completely recorded the first album before going to Atlantic. ... It wasn t your typical story where you get an advance to make an album—we arrived at Atlantic with tapes in hand ... Atlantic s reaction was very positive—I mean they signed us, didn t they?"[9] The group recorded their songs reportedly for £1,782.[8][10] Led Zeppelin expert Dave Lewis noted that "[w]ith the possible exception of the 12 hours that the Beatles took to record their first album at Abbey Road, rarely has studio time been used so economically. Led Zeppelin s debut album went on to gross more than £3.5 million, just short of 2,000 times more than they invested!"[8] For the recordings, Page played a psychedelically painted Fender Telecaster, a gift from Jeff Beck after Page recommended his boyhood friend to the Yardbirds in 1965 as potential replacement for Eric Clapton on lead guitar.[11] This was a different guitar from those he favoured for later albums (most notably a Gibson Les Paul). Page played the Telecaster through a Supro amplifier.[11] He also used a Gibson J-200, borrowed from Big Jim Sullivan, for the album s acoustic tracks.[11] Production Led Zeppelin was produced by Jimmy Page and engineered by Glyn Johns, who had previously worked with The Beatles, The Rolling Stones and The Who. According to Page, "The first album is a live album, it really is, and it s done intentionally in that way. It s got overdubs on it, but the original tracks are live."[12] Page reportedly used natural room ambience to enhance the reverb and recording texture on the record, demonstrating the innovations in sound recording he had learned during his session days. Up until the late 1960s, most music producers placed microphones directly in front of the amplifiers and drums. For Led Zeppelin Page developed the idea of placing an additional microphone some distance from the amplifier (as far as twenty feet) and then recording the balance between the two. By adopting this "distance equals depth" technique, Page became one of the first producers to record a band s "ambient sound"—the distance of a note s time-lag from one end of the room to the other.[13][14] Another notable feature of the album was the "leakage" on the recordings of Robert Plant s vocals. In a 1998 Guitar World interview, Page stated that "Robert s voice was extremely powerful and, as a result, would get on some of the other tracks. But oddly, the leakage sounds intentional."[13] On the track "You Shook Me", Page used the "backward echo" technique. It involves hearing the echo before the main sound (instead of after it), and is achieved by turning the tape over and employing the echo on a spare track, then turning the tape back over again to get the echo preceding the signal.[13] The album was one of the first albums to be released in stereo-only form; at the time the practice of releasing both mono and stereo versions was the norm.[8] Artwork The Led Zeppelin album cover depicts the Hindenburg airship seconds after catching fireLed Zeppelin s front cover, which was chosen by Page, features a black-and-white image of the burning Hindenburg airship. The image refers to the origin of the band s name itself:[8] when Page, Jeff Beck and The Who s Keith Moon and John Entwistle were discussing the idea of forming a group, Moon joked, "It would probably go over like a lead balloon", and Entwistle allegedly replied, "...a Lead Zeppelin!" The album s back cover features a photograph of the band taken by former-Yardbird Chris Dreja.[8] The entire design of the album s sleeve was coordinated by George Hardie, with whom the band would continue to collaborate for future sleeves.[8] Hardie recalled that he originally offered the band a design based on an old club sign in San Francisco—a multi-sequential image of a phallic zeppelin airship up in the clouds. Page declined but it was retained as the logo for the back cover of Led Zeppelin s first two albums and a number of early press advertisements.[8] During the first few weeks of release in the UK, the sleeve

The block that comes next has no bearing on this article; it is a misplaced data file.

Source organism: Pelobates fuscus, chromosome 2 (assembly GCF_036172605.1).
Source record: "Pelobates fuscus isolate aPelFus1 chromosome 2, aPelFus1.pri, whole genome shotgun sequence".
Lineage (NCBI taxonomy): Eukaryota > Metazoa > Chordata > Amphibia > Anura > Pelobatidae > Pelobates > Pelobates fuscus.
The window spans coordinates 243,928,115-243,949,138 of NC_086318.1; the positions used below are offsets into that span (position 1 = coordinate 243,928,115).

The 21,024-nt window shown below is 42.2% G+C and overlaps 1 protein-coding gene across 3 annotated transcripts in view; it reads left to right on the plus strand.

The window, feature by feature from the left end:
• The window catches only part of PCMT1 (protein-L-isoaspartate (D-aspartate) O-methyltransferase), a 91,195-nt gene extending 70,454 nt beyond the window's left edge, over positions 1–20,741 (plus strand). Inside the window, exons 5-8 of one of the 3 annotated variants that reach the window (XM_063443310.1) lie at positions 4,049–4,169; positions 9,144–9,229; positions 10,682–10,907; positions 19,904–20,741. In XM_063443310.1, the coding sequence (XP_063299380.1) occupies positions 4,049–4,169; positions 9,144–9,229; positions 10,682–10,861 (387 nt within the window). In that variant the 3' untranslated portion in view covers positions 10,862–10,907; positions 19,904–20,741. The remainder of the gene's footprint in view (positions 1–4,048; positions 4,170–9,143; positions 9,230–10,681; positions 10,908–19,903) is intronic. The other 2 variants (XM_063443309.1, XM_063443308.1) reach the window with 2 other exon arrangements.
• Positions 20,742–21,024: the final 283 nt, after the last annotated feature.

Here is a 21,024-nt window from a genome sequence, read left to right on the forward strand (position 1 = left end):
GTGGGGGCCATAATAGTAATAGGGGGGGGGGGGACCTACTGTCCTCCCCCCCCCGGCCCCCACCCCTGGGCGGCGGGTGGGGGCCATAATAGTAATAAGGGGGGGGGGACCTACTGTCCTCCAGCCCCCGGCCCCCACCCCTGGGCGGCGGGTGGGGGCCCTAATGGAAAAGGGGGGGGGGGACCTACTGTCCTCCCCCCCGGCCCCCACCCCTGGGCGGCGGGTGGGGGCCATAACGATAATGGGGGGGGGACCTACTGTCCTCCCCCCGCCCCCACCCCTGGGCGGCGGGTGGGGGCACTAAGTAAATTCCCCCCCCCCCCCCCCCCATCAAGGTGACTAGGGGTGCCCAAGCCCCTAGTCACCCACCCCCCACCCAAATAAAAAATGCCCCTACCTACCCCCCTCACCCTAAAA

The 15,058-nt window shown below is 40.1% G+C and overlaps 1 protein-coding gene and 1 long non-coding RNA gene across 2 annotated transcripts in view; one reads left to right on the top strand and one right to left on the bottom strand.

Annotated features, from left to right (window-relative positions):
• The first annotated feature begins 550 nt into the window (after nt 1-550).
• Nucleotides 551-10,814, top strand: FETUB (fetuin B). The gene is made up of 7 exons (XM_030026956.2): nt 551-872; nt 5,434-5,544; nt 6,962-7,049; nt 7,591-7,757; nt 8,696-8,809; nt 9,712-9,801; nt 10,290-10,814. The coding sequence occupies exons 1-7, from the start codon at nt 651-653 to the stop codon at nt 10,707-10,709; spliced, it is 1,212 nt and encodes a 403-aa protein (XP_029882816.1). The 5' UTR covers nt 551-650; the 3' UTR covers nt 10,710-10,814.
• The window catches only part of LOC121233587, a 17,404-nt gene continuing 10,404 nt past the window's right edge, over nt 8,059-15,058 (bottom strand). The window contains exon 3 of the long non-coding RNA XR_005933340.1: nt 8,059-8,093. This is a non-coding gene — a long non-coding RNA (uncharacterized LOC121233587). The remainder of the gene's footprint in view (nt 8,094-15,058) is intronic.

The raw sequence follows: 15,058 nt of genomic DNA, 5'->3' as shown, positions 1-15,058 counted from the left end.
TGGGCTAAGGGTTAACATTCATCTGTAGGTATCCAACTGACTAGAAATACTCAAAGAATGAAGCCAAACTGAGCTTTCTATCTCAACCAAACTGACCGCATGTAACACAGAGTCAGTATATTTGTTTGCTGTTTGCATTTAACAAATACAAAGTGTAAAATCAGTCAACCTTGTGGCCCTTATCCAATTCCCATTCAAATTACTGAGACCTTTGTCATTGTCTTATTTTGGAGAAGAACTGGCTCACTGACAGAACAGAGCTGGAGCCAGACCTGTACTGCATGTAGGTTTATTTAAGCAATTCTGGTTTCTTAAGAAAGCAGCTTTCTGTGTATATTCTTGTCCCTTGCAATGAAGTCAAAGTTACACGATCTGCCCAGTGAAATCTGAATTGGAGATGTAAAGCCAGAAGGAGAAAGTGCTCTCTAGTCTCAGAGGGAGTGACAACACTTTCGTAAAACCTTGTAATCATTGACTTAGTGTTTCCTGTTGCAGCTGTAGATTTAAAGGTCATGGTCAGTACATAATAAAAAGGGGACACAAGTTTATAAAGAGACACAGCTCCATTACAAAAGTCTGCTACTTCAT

featured the band s name and the Atlantic logo in turquoise. When this was switched to the now-common orange print later in the year, the turquoise-printed sleeve became a collector s item.[8] The album cover received widespread attention when, at a February 1970 gig in Copenhagen, the band were billed as "The Nobs" as the result of a legal threat from aristocrat Eva von Zeppelin (a relative of the creator of the Zeppelin aircraft). von Zeppelin, upon seeing the logo of the Hindenburg crashing in flames, threatened to have the show pulled off the air.[15] In 2001, Greg Kot wrote in Rolling Stone that "The cover of Led Zeppelin. . . shows the Hindenburg airship, in all its phallic glory, going down in flames. The image did a pretty good job of encapsulating the music inside: sex, catastrophe and things blowing up."[16] Composition The conceptual originality of the album was displayed on tracks such as "Good Times Bad Times" and "Communication Breakdown", which had a distinctively heavy sound to the ears of young rock fans in the late-1960s. Led Zeppelin also featured delicate steel-string acoustic guitar by Page on "Black Mountain Side", and a combination of acoustic and electric approaches on their adaptation of "Babe I m Gonna Leave You". "Dazed and Confused" is arguably the album s centerpiece: a foreboding arrangement featuring a descending bass line from Jones, heavy drumming from Bonham and some powerful guitar riffs and soloing from Page. It also showcased Page playing guitar with a violin bow (an idea suggested by David McCallum Sr., whom Page had met while doing studio session work).[17] The bowed guitar in the middle section of the song brought psychedelic rock to experimental new heights, especially in extended stage versions, building on Page s earlier renderings of the song during the latter days of The Yardbirds. "Dazed and Confused" would become Led Zeppelin s signature performance piece for years to come. The bowed guitar technique is also used on "How Many More Times", a song which features a "Bolero" riff and an improvised shift in cadence.[8] Many of Led Zeppelin s earliest songs were based on blues standards, and the album also included three songs composed by others: "You Shook Me" and "I Can t Quit You Baby", both by blues artist Willie Dixon; and "Babe I m Gonna Leave You".[8] Regarding the last of these, at the time guitarist Jimmy Page mistakenly believed he was adapting a traditional folk song he had heard on a Joan Baez record, but this was corrected on subsequent rereleases after it was revealed that the song was composed by Anne Bredon in the 1950s.[8] Dixon, on the other hand, received proper credit as the composer of his two songs on this album (although "You Shook Me" would later be additionally credited to J. B. Lenoir) but would go on to settle out of court with Led Zeppelin over partial use of other material of his on Plant s lyrics to "Whole Lotta Love". On "You Shook Me", Plant vocally mimics Page s guitar effects—a metallicised version of the "call and response" blues technique. Jeff Beck had previously recorded "You Shook Me" for his album, Truth, and accused Page of stealing his idea.[8] With John Paul Jones and drummer Keith Moon of The Who, Page had played on (and says he arranged) "Beck s Bolero", an instrumental on Truth that would be grooved into the mix of the Led Zeppelin jam "How Many More Times". These cross-pollinations led to a rift between Beck and Page, who had played in the Yardbirds together and been friends since childhood.[18] In fact, it was Page who first suggested Beck for the Yardbirds guitarist position when he was contacted by the band after Eric Clapton s departure. In an interview he gave in 1975, Page offered his own perspective on the album s music: For material, we obviously went right down to our blues roots. I still had plenty of Yardbirds riffs left over. By the time Jeff [Beck] did go, it was up to me to come up with a lot of new stuff. It was this thing where [Eric] Clapton set a heavy precedent in the Yardbirds which Beck had to follow and then it was even harder for me, in a way, because the second lead guitarist had suddenly become the first. And I was under pressure to come up with my own